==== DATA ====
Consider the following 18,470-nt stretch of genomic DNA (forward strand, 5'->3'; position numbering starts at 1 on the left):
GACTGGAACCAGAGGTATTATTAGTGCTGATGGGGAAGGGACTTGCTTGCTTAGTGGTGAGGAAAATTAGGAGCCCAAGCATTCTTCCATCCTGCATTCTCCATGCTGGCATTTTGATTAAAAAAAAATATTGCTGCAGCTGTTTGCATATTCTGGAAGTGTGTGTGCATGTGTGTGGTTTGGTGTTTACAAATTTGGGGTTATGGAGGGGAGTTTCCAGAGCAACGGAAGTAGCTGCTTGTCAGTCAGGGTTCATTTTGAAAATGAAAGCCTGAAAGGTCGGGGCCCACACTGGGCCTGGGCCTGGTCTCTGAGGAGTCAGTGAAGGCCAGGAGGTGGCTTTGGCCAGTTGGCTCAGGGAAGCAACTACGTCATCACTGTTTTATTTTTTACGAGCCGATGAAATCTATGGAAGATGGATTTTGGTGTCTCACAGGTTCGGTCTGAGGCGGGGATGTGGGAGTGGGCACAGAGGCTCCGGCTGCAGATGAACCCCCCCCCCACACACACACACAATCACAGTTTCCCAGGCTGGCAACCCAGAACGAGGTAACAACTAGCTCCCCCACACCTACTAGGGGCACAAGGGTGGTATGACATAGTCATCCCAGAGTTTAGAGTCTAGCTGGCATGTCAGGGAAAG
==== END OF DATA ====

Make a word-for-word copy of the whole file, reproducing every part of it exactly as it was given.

Consider the following 18,470-nt stretch of genomic DNA (forward strand, 5'->3'; position numbering starts at 1 on the left):
GACTGGAACCAGAGGTATTATTAGTGCTGATGGGGAAGGGACTTGCTTGCTTAGTGGTGAGGAAAATTAGGAGCCCAAGCATTCTTCCATCCTGCATTCTCCATGCTGGCATTTTGATTAAAAAAAAATATTGCTGCAGCTGTTTGCATATTCTGGAAGTGTGTGTGCATGTGTGTGGTTTGGTGTTTACAAATTTGGGGTTATGGAGGGGAGTTTCCAGAGCAACGGAAGTAGCTGCTTGTCAGTCAGGGTTCATTTTGAAAATGAAAGCCTGAAAGGTCGGGGCCCACACTGGGCCTGGGCCTGGTCTCTGAGGAGTCAGTGAAGGCCAGGAGGTGGCTTTGGCCAGTTGGCTCAGGGAAGCAACTACGTCATCACTGTTTTATTTTTTACGAGCCGATGAAATCTATGGAAGATGGATTTTGGTGTCTCACAGGTTCGGTCTGAGGCGGGGATGTGGGAGTGGGCACAGAGGCTCCGGCTGCAGATGAACCCCCCCCCCACACACACACACAATCACAGTTTCCCAGGCTGGCAACCCAGAACGAGGTAACAACTAGCTCCCCCACACCTACTAGGGGCACAAGGGTGGTATGACATAGTCATCCCAGAGTTTAGAGTCTAGCTGGCATGTCAGGGAAAG